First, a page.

Autechre Untilted Review

Album. Released 2005.  

BBC Review

Untilted marks a new form of frenetic starkness...

Colin Buttimer 2002

With the lowest of warning rumbles "LCC" launches forward like a rocket-propelled train on dangerously uneven track. The track's structure, streamlined to facilitate maximum forward momentum, communicates a sense of great urgency. "LCC" might be a study in entropy: by its close the tempo has slowed to a trudge, weighed down by drowsy, quavering synthetic tones. The initial velocity of both this first track and its successor, "Ipacial Section", recalls Jungle's urgency circa 1992/93, except that the ruffneck attitude of yore is here extruded into a parallel universe, viral rhythms unfolding in a fractal rapidity that mutates inexorably.

The opening section of "Pro Radii" displays a condensed textural fascination that's closer to Untilted's immediate predecessors. The momentary sliver of a rapper's exclamation grounds the enterprise in Autechre's hiphop roots, even though the music accelerates away into bitmapped canyons and everglades. "Augmatic Disport" pummels the listener repeatedly with concentrated beats which act as brief regulating grids between subsections that rapidly coil and uncoil in full claustrophobic effect. The result is simultaneously nightmarish and exhilarating.

If one of the primary concerns of Autechre's previous release, Draft 7.30, was texture, Untilted is very much fascinated with rhythm and metamorphosis. It also marks a further waystation in the rejection of melody in favour of a percussive (hyper)activity. This has seen the group gradually simplify their melodies until they appeared strangely out of place paired with the complexity of their rhythmic and textural experimentation. This stripping away prompts a sense of lack and a concommitant uncertainty that makes Untilted initially difficult to assimilate. Given persistent listening, however, an unsuspected sense of logic gradually reveals itself.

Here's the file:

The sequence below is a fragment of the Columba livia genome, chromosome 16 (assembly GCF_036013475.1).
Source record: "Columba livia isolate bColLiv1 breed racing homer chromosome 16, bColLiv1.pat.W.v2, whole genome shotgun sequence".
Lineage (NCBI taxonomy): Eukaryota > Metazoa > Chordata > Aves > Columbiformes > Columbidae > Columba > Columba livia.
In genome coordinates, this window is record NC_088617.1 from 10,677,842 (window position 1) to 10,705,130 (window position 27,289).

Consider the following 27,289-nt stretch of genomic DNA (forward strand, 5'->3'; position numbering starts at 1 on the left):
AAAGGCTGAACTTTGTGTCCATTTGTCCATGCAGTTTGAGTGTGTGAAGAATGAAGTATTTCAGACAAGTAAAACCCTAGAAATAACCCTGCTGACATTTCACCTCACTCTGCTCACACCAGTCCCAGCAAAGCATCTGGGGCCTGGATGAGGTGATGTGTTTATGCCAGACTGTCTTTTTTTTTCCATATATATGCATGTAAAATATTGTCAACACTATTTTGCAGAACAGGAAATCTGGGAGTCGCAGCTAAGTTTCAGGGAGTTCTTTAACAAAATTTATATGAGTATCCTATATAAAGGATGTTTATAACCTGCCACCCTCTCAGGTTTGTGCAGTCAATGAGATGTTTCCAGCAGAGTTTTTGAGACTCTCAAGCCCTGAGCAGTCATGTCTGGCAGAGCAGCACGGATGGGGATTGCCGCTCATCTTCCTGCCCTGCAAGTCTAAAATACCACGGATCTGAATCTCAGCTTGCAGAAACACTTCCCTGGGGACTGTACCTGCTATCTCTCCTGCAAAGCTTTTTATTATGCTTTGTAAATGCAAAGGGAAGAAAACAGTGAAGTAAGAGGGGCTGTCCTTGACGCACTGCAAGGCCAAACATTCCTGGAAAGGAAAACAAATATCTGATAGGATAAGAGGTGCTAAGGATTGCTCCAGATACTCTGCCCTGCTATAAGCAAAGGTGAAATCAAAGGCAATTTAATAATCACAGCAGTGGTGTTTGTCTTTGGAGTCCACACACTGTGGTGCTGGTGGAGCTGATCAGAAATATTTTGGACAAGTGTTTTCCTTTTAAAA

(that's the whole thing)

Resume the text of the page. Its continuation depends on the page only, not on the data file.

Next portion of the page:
Untilted marks a new form of frenetic starkness that might be compared to Alva Noto's output, except that Autechre's sound is less clinical and more viscerally muscular. It succeeds in challenging, frustrating and exciting while conveying a sense of teemingly intense vitality. The eighth and final track, "Sublimit", underlines this. At 15.52 minutes it may just be the longest track Autechre have released. It's also arguably the most pared down and variegated composition the group have produced.

Untilted may test many listeners yet again, some will applaud it as a return to what Autechre does best, others deplore it for its rejection of whatever they perceive as the group's core values. As with every previous release, the fascination lies in the music's singularity and its continuing challenge, surely a result of the duo's fastidious single-mindedness. Check.

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